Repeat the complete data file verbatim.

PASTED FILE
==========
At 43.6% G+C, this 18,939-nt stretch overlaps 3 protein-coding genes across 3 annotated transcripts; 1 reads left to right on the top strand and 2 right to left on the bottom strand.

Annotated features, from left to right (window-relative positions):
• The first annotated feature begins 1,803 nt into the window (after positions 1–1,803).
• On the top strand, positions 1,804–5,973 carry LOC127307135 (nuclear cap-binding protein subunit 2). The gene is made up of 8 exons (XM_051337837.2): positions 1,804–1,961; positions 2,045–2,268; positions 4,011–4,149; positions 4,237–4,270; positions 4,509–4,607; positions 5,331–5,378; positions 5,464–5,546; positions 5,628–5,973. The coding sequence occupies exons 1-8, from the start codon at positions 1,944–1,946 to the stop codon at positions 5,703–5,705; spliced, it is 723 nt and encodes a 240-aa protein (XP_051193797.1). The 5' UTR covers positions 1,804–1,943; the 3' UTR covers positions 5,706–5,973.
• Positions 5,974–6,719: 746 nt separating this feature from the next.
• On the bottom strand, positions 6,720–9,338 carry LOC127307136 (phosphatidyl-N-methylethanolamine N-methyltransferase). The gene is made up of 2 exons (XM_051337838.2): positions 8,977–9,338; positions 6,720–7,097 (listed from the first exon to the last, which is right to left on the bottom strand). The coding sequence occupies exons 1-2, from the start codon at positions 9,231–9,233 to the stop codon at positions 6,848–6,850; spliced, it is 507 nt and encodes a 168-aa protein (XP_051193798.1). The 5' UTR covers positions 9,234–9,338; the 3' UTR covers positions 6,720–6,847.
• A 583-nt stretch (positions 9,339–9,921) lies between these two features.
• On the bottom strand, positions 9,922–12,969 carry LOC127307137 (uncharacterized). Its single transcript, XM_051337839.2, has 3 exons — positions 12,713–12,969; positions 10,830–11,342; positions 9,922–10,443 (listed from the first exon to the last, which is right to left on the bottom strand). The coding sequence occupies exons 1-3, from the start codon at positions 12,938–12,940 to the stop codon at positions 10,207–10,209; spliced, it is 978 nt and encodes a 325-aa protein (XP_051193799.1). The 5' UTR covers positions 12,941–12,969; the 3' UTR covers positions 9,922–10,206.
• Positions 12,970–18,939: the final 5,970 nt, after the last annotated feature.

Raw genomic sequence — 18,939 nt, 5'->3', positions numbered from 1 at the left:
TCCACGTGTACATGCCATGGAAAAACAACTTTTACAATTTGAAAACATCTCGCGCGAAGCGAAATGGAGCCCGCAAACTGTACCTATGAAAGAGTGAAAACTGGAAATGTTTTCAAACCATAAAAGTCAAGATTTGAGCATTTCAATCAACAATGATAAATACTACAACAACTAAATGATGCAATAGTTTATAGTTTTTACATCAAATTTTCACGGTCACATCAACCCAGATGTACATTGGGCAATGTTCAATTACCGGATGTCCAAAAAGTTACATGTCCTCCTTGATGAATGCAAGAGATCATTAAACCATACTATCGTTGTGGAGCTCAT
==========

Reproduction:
At 43.6% G+C, this 18,939-nt stretch overlaps 3 protein-coding genes across 3 annotated transcripts; 1 reads left to right on the top strand and 2 right to left on the bottom strand.

Annotated features, from left to right (window-relative positions):
• The first annotated feature begins 1,803 nt into the window (after positions 1–1,803).
• On the top strand, positions 1,804–5,973 carry LOC127307135 (nuclear cap-binding protein subunit 2). The gene is made up of 8 exons (XM_051337837.2): positions 1,804–1,961; positions 2,045–2,268; positions 4,011–4,149; positions 4,237–4,270; positions 4,509–4,607; positions 5,331–5,378; positions 5,464–5,546; positions 5,628–5,973. The coding sequence occupies exons 1-8, from the start codon at positions 1,944–1,946 to the stop codon at positions 5,703–5,705; spliced, it is 723 nt and encodes a 240-aa protein (XP_051193797.1). The 5' UTR covers positions 1,804–1,943; the 3' UTR covers positions 5,706–5,973.
• Positions 5,974–6,719: 746 nt separating this feature from the next.
• On the bottom strand, positions 6,720–9,338 carry LOC127307136 (phosphatidyl-N-methylethanolamine N-methyltransferase). The gene is made up of 2 exons (XM_051337838.2): positions 8,977–9,338; positions 6,720–7,097 (listed from the first exon to the last, which is right to left on the bottom strand). The coding sequence occupies exons 1-2, from the start codon at positions 9,231–9,233 to the stop codon at positions 6,848–6,850; spliced, it is 507 nt and encodes a 168-aa protein (XP_051193798.1). The 5' UTR covers positions 9,234–9,338; the 3' UTR covers positions 6,720–6,847.
• A 583-nt stretch (positions 9,339–9,921) lies between these two features.
• On the bottom strand, positions 9,922–12,969 carry LOC127307137 (uncharacterized). Its single transcript, XM_051337839.2, has 3 exons — positions 12,713–12,969; positions 10,830–11,342; positions 9,922–10,443 (listed from the first exon to the last, which is right to left on the bottom strand). The coding sequence occupies exons 1-3, from the start codon at positions 12,938–12,940 to the stop codon at positions 10,207–10,209; spliced, it is 978 nt and encodes a 325-aa protein (XP_051193799.1). The 5' UTR covers positions 12,941–12,969; the 3' UTR covers positions 9,922–10,206.
• Positions 12,970–18,939: the final 5,970 nt, after the last annotated feature.

Raw genomic sequence — 18,939 nt, 5'->3', positions numbered from 1 at the left:
TCCACGTGTACATGCCATGGAAAAACAACTTTTACAATTTGAAAACATCTCGCGCGAAGCGAAATGGAGCCCGCAAACTGTACCTATGAAAGAGTGAAAACTGGAAATGTTTTCAAACCATAAAAGTCAAGATTTGAGCATTTCAATCAACAATGATAAATACTACAACAACTAAATGATGCAATAGTTTATAGTTTTTACATCAAATTTTCACGGTCACATCAACCCAGATGTACATTGGGCAATGTTCAATTACCGGATGTCCAAAAAGTTACATGTCCTCCTTGATGAATGCAAGAGATCATTAAACCATACTATCGTTGTGGAGCTCAT